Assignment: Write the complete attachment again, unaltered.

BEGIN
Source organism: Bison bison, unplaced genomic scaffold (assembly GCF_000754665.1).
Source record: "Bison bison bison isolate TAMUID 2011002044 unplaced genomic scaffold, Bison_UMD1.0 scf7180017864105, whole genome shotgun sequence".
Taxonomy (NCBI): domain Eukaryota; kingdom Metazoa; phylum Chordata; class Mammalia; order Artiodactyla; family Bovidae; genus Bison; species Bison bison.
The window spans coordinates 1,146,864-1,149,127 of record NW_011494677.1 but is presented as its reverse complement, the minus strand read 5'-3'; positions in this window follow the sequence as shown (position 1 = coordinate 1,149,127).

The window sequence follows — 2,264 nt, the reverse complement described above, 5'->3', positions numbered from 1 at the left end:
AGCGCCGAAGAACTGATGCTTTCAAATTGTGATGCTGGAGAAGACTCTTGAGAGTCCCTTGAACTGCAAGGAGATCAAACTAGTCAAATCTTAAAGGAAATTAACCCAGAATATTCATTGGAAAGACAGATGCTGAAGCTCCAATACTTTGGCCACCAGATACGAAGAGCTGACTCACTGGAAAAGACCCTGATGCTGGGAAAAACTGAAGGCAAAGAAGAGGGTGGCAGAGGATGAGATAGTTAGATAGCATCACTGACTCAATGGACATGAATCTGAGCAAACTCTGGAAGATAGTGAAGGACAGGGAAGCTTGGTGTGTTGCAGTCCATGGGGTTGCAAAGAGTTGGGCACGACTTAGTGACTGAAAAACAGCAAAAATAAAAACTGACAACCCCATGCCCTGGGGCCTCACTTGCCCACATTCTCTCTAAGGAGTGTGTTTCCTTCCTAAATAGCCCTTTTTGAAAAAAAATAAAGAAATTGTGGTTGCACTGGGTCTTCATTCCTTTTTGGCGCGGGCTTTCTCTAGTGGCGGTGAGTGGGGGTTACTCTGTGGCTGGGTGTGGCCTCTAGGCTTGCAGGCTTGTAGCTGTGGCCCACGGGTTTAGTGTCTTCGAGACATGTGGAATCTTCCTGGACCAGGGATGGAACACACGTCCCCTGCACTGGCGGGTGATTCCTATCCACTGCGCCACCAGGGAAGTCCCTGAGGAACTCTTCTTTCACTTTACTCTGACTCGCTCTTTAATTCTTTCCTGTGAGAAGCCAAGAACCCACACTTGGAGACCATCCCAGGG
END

Source organism: Bison bison, unplaced genomic scaffold (assembly GCF_000754665.1).
Source record: "Bison bison bison isolate TAMUID 2011002044 unplaced genomic scaffold, Bison_UMD1.0 scf7180017864105, whole genome shotgun sequence".
Taxonomy (NCBI): domain Eukaryota; kingdom Metazoa; phylum Chordata; class Mammalia; order Artiodactyla; family Bovidae; genus Bison; species Bison bison.
The window spans coordinates 1,146,864-1,149,127 of record NW_011494677.1 but is presented as its reverse complement, the minus strand read 5'-3'; positions in this window follow the sequence as shown (position 1 = coordinate 1,149,127).

The window sequence follows — 2,264 nt, the reverse complement described above, 5'->3', positions numbered from 1 at the left end:
AGCGCCGAAGAACTGATGCTTTCAAATTGTGATGCTGGAGAAGACTCTTGAGAGTCCCTTGAACTGCAAGGAGATCAAACTAGTCAAATCTTAAAGGAAATTAACCCAGAATATTCATTGGAAAGACAGATGCTGAAGCTCCAATACTTTGGCCACCAGATACGAAGAGCTGACTCACTGGAAAAGACCCTGATGCTGGGAAAAACTGAAGGCAAAGAAGAGGGTGGCAGAGGATGAGATAGTTAGATAGCATCACTGACTCAATGGACATGAATCTGAGCAAACTCTGGAAGATAGTGAAGGACAGGGAAGCTTGGTGTGTTGCAGTCCATGGGGTTGCAAAGAGTTGGGCACGACTTAGTGACTGAAAAACAGCAAAAATAAAAACTGACAACCCCATGCCCTGGGGCCTCACTTGCCCACATTCTCTCTAAGGAGTGTGTTTCCTTCCTAAATAGCCCTTTTTGAAAAAAAATAAAGAAATTGTGGTTGCACTGGGTCTTCATTCCTTTTTGGCGCGGGCTTTCTCTAGTGGCGGTGAGTGGGGGTTACTCTGTGGCTGGGTGTGGCCTCTAGGCTTGCAGGCTTGTAGCTGTGGCCCACGGGTTTAGTGTCTTCGAGACATGTGGAATCTTCCTGGACCAGGGATGGAACACACGTCCCCTGCACTGGCGGGTGATTCCTATCCACTGCGCCACCAGGGAAGTCCCTGAGGAACTCTTCTTTCACTTTACTCTGACTCGCTCTTTAATTCTTTCCTGTGAGAAGCCAAGAACCCACACTTGGAGACCATCCCAGGG